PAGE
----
A very promising consultant told me the other day that he wasn’t going to use my concepts (for which he had permission) in a workshop, because he ought to be developing his own in the subject area. I told him that I thought it was a significant breakthrough and wished him luck.
A while back a guy asked permission to use “some” of my concepts in a book he was self-publishing. Naturally, I asked to see the entire work.
The entire book comprised work by three people, mine, someone else I recognized, and clearly a construct of a third party. (Or, should I say a “fourth party”?) I asked him what on earth he thought he was doing besides plagiarizing.
“I recognized the three of you in the acknowledgments,” he disingenuously pointed out. Sure enough, there was a single sentence stating that he had “learned a great deal” from us over the years.
“What is your contribution to this book?” I asked. “I have recombined your ideas to make more sense to my readers,” he said with apparently a straight face. Oh.
“Harry,” I said, not only do you not have my permission, but if you publish this even on a child’s printing kit in an alley and give it to three relatives, I will find out and I will sue you.”
He was convinced he was doing nothing wrong, but he was also convinced I would do that (I would) so the project proceeded without me and, I would guess, the other sources were kept ignorant. He eventually published a horrible work.
A consultant of any stature should be contributing his or her own intellectual property to the profession. You don’t have to reinvent cause and effect or action and reaction, but as your experiential base grows you should be observing and finding dynamics and relationships which you can write about, copyright, trademark, protect, and share. This is not some kind of Zen state, where all ideas belong to all humankind. We believe in fostering new ideas and in allowing the fosterers to protect them.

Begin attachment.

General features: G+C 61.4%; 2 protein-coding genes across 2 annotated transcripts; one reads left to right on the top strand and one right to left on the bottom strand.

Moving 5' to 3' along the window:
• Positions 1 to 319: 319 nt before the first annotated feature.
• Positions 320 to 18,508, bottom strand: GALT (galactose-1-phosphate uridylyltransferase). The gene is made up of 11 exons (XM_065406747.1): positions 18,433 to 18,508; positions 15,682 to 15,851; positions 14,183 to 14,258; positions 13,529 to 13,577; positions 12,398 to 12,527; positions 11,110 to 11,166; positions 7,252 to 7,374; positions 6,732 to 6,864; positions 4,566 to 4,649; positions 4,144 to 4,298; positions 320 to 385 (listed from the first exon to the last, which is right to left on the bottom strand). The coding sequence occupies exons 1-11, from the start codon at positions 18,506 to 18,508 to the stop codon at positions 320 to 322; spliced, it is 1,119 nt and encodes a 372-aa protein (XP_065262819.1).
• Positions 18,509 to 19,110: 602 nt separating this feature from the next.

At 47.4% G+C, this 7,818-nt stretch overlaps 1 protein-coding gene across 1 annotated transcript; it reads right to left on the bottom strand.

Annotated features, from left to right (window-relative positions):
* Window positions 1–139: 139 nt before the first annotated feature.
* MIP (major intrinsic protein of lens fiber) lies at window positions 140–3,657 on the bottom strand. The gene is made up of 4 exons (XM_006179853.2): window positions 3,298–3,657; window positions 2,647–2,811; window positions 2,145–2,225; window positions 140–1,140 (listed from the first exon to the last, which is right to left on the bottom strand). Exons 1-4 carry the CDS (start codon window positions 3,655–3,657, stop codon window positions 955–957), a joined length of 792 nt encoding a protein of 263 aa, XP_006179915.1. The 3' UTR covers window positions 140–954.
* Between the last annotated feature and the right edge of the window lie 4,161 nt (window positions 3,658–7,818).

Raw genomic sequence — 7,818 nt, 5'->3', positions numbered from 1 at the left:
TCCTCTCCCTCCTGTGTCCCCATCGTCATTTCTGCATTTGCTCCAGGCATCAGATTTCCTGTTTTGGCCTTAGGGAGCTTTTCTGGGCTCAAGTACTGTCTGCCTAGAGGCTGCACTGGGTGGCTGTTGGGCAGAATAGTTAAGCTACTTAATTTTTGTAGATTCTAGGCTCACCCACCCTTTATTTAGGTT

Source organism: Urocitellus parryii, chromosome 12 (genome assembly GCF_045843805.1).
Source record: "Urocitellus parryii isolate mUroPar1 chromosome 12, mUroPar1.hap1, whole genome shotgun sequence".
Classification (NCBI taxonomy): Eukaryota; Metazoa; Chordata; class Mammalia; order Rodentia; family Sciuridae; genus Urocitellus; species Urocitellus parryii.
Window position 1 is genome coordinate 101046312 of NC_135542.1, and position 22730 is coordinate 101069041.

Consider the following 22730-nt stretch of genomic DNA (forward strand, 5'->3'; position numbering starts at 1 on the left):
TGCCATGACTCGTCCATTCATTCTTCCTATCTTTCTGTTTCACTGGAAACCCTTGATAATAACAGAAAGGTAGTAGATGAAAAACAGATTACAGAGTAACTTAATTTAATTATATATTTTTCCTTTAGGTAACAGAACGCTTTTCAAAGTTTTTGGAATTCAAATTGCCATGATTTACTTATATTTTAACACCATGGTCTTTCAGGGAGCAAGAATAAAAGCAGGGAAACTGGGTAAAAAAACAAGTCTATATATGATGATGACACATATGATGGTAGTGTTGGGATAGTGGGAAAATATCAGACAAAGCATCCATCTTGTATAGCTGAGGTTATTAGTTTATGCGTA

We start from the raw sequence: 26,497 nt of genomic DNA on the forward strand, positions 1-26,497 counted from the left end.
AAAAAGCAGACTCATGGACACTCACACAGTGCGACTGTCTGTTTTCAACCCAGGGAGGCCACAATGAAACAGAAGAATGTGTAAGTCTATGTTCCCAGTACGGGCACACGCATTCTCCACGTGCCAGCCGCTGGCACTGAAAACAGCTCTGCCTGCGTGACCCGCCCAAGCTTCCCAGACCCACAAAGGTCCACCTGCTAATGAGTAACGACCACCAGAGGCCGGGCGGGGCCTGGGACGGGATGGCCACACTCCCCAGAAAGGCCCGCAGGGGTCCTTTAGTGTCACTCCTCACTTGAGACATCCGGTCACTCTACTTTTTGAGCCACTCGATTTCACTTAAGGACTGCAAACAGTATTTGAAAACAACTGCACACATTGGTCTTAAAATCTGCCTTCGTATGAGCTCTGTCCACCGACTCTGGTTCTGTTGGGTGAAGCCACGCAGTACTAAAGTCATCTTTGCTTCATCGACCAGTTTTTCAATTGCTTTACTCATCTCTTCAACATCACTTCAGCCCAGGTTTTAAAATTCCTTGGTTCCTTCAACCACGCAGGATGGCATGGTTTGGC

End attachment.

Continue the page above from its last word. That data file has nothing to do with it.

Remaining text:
There’s nothing wrong with giving attribution to something you introduce, developed by someone else. But unless you are making a preponderance of the contribution to the article, model, workshop, book, or whatever, then you’re just serving as an echo for someone else’s shouting.
Some guy told me yesterday, in an effort to “collaborate” with me, that he was involved in “therapeutic work” with clients. When I asked if he was a psychologist or a Ph.D. in psychology, he stuttered a “no.” Well, what’s the basis for his “therapeutic intervention”? He then launched an exegesis about using research developed by two college professors who……yada yada yada. Get real. (Or, as the professional speakers are fond of saying, “Be authentic,” whatever that means.)
It’s fine to deliver the work of others as a subcontractor or employee. It wonderful to be part of a team where other partners are developing interventions and solutions. Nothing wrong with that. But if you’re in consulting for a decent length of time, and have nothing to add of your own to your client work except in replicating the work of others, then you’re not paying attention. You’re probably too occupied with making a living and earning some money, and not very occupied in really improving the client’s condition. (You do better at the former, by the way, if you do the latter well.)
I’m weary of people claiming to be “consultants” who are using someone else’s sales training package and merely implementing it. I actually read an article this week (in a training magazine!) from one of these “coaching university” graduates who claimed that you’re not coaching properly unless you follow the seven steps he was taught. Right. Throw out all of your personal experience and expertise, and use seven steps arbitrarily arrived at by someone who probably isn’t a successful coach, but runs coaching schools.
All I’m saying is, we have the greatest laboratory in the world to create better and more effective interventions. They are called “clients.” If we’re not cooking something up in there on a regular basis, but just relying on others’ cook books, we ought to be thrown out of the kitchen.
© Alan Weiss 2007. All rights reserved.